I regularly teach in a program designed to bring economic history research to high school teachers. A few teachers in the program have suggested that indentured servitude as practiced in colonial America was nothing but slavery in disguise. What is the source of this peculiar reading? One teacher pointed me to Howard Zinn. Zinn’s chapter “Persons of Mean and Vile Condition” demonstrates the same tactics as those highlighted by Grabar. He asserts that indentured servants leaving Europe for America were largely forced into their contracts by “lures, promises, and lies, by kidnapping ...” (Zinn, p. 43). He selectively draws on the respected work of Abbot Smith but ignores Smith’s broad conclusion that “the malodorous reputation which the servant trade has attained in most historical accounts is in part undeserved, for it springs from the testimony of persons who wished to see the business suppressed”—those people being employers in Britain who didn’t want to see their supply of workers diminish as they left for opportunities across the Atlantic (Abbot Emerson Smith, Colonists in Bondage: White Servitude and Convict Labor in America, 1607-1776, Chapel Hill, NC: University of North Carolina Press, 1947, p. 7). Zinn decries the exploitation of indentured servants, yet his chief source concluded that the servant “found himself well protected against capricious and excessive exploitation” (Smith, p. 19). Zinn denies all agency to the bold men and women who indentured themselves and cannot countenance that indentured servitude was a win-win solution to the tight constraints facing hardworking people on all sides of the bargain.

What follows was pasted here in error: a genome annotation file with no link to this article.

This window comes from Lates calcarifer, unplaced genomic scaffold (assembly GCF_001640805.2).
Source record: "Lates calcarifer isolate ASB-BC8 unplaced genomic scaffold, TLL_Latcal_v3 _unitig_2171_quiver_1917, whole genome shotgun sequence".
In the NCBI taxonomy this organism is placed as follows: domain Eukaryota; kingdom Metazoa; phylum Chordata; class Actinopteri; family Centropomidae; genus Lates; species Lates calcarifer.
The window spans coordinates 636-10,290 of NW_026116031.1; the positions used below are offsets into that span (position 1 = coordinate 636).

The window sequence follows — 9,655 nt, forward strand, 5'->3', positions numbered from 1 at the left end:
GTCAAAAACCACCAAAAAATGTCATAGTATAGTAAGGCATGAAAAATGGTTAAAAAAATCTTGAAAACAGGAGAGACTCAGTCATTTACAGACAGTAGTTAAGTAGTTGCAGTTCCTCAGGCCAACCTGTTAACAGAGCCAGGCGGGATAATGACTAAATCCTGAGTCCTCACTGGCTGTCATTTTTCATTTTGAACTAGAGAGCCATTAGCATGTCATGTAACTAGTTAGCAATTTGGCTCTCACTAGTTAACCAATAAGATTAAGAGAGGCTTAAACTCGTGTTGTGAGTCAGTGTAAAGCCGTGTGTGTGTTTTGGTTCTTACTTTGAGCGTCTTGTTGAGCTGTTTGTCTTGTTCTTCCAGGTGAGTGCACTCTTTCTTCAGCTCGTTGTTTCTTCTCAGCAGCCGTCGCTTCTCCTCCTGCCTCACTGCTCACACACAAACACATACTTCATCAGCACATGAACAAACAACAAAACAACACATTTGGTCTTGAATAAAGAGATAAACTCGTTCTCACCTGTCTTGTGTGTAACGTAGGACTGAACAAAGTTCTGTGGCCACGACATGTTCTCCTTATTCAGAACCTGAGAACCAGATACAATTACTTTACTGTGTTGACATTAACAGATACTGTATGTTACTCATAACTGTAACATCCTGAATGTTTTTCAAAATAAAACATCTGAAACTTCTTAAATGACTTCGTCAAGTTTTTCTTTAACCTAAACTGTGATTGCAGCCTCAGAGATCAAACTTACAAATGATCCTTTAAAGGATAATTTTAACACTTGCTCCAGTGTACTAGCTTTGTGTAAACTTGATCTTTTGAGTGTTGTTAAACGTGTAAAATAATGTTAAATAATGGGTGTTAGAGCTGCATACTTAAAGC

Zinn suggests that “servants were packed into ships with the same fanatic concern for profits that marked the slave ships. If the weather was bad, and the trip took too long, they ran out of food. The sloop Sea-Flower, leaving Belfast in 1741, was at sea sixteen weeks, and when it arrived in Boston, forty-six of its 106 passengers were dead of starvation” (Zinn, p. 43). With a little digging I learned that the problem with the Sea-Flower was that “death plagued the ship, including the Master of the vessel along with all the crew but one, leaving the passengers in mid-passage” adrift and unable to sail the ship (Historical Society of Pennsylvania, “A ‘Cannibal Cruise Liner’ of 18th-century Immigration”). The cause of this tragedy had nothing to do with the mistreatment of these indentured servants.